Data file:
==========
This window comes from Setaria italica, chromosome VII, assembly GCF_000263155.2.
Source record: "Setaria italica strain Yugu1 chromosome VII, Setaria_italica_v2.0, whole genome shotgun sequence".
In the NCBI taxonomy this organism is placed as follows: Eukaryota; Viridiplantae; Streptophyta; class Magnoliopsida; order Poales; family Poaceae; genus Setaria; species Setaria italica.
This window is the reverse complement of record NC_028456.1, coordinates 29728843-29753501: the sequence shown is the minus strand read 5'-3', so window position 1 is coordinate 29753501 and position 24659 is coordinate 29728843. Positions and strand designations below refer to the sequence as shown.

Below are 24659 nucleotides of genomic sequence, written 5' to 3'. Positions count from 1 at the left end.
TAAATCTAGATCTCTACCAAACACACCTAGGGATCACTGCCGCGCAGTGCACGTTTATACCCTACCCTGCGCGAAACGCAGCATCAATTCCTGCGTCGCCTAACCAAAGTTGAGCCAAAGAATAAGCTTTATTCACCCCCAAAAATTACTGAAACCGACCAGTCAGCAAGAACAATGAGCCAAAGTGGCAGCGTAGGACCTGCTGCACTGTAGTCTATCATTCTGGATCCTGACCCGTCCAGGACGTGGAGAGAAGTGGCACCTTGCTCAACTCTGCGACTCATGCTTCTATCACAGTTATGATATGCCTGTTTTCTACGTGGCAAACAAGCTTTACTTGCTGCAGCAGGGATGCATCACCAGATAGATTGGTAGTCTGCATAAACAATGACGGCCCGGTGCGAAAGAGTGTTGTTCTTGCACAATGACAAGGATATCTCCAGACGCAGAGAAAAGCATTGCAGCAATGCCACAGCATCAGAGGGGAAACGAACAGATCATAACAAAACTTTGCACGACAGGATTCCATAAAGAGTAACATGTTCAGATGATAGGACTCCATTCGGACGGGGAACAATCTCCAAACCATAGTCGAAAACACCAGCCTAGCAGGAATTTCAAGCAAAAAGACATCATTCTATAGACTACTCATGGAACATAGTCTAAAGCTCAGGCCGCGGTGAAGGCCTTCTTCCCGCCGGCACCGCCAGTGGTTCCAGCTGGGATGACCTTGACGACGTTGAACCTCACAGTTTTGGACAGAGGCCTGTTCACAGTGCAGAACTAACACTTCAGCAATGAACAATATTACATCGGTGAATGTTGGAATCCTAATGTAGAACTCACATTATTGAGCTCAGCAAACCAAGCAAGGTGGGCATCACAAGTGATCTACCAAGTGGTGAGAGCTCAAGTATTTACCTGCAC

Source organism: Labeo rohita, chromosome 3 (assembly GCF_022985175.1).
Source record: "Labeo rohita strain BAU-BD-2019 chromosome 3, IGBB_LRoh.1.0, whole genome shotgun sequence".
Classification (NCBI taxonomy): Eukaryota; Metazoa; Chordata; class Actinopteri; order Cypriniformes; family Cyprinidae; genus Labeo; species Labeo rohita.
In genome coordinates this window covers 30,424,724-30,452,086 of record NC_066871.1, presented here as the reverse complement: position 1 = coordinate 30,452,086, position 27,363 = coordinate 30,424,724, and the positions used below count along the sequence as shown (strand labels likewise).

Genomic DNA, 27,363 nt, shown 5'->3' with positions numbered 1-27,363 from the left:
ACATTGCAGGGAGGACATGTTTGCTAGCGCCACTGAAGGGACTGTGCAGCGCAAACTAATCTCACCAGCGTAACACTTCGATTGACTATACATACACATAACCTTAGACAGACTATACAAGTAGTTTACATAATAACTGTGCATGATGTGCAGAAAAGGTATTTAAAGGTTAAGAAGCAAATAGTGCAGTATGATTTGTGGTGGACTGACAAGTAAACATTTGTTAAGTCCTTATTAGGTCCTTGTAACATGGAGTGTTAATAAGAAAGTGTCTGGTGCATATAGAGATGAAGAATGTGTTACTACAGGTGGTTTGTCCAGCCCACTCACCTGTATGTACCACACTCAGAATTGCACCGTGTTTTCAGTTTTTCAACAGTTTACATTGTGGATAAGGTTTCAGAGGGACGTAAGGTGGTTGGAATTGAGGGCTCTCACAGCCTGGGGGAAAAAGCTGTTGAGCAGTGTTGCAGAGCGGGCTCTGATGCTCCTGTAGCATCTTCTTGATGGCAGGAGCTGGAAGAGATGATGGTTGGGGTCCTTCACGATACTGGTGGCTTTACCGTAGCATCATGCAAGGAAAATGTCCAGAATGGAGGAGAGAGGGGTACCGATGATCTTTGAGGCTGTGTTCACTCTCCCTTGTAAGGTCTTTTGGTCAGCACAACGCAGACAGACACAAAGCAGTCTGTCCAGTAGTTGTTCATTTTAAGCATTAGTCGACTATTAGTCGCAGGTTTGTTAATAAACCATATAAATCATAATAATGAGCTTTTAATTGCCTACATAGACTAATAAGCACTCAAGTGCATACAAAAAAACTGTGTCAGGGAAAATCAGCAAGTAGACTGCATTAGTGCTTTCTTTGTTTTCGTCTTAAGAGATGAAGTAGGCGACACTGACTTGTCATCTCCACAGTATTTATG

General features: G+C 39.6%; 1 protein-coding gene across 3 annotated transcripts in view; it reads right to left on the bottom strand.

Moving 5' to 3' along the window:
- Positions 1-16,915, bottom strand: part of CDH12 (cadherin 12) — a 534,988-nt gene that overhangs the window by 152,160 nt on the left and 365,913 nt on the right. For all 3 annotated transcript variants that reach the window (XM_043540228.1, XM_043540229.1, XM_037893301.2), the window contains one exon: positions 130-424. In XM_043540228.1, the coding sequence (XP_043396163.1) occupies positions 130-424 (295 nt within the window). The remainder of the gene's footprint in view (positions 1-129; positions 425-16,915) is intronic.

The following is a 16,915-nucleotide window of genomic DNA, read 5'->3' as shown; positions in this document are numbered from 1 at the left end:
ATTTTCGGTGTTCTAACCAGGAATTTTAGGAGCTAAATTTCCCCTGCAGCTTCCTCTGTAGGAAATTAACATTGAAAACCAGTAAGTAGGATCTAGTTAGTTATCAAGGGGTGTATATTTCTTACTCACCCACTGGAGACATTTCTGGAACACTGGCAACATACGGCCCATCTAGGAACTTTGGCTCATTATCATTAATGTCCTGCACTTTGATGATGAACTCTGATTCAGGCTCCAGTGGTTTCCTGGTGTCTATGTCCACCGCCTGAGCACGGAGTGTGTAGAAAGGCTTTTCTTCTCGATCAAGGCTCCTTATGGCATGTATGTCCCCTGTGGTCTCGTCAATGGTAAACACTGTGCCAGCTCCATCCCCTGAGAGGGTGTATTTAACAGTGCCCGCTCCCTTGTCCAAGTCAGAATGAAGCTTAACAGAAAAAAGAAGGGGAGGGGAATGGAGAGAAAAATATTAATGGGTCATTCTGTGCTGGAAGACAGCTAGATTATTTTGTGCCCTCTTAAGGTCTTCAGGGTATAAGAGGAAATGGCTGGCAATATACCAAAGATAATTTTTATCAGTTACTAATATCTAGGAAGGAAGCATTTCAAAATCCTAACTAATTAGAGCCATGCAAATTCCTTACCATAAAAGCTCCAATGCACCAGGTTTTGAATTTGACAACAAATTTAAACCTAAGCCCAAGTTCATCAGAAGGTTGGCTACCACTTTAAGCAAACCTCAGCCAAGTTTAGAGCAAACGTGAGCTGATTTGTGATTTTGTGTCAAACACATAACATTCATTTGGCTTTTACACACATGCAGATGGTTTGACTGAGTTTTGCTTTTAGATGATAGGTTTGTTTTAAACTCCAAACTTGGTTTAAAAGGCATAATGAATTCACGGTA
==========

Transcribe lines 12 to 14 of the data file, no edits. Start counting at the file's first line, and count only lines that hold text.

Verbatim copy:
ACATTGCAGGGAGGACATGTTTGCTAGCGCCACTGAAGGGACTGTGCAGCGCAAACTAATCTCACCAGCGTAACACTTCGATTGACTATACATACACATAACCTTAGACAGACTATACAAGTAGTTTACATAATAACTGTGCATGATGTGCAGAAAAGGTATTTAAAGGTTAAGAAGCAAATAGTGCAGTATGATTTGTGGTGGACTGACAAGTAAACATTTGTTAAGTCCTTATTAGGTCCTTGTAACATGGAGTGTTAATAAGAAAGTGTCTGGTGCATATAGAGATGAAGAATGTGTTACTACAGGTGGTTTGTCCAGCCCACTCACCTGTATGTACCACACTCAGAATTGCACCGTGTTTTCAGTTTTTCAACAGTTTACATTGTGGATAAGGTTTCAGAGGGACGTAAGGTGGTTGGAATTGAGGGCTCTCACAGCCTGGGGGAAAAAGCTGTTGAGCAGTGTTGCAGAGCGGGCTCTGATGCTCCTGTAGCATCTTCTTGATGGCAGGAGCTGGAAGAGATGATGGTTGGGGTCCTTCACGATACTGGTGGCTTTACCGTAGCATCATGCAAGGAAAATGTCCAGAATGGAGGAGAGAGGGGTACCGATGATCTTTGAGGCTGTGTTCACTCTCCCTTGTAAGGTCTTTTGGTCAGCACAACGCAGACAGACACAAAGCAGTCTGTCCAGTAGTTGTTCATTTTAAGCATTAGTCGACTATTAGTCGCAGGTTTGTTAATAAACCATATAAATCATAATAATGAGCTTTTAATTGCCTACATAGACTAATAAGCACTCAAGTGCATACAAAAAAACTGTGTCAGGGAAAATCAGCAAGTAGACTGCATTAGTGCTTTCTTTGTTTTCGTCTTAAGAGATGAAGTAGGCGACACTGACTTGTCATCTCCACAGTATTTATG

General features: G+C 39.6%; 1 protein-coding gene across 3 annotated transcripts in view; it reads right to left on the bottom strand.

Moving 5' to 3' along the window: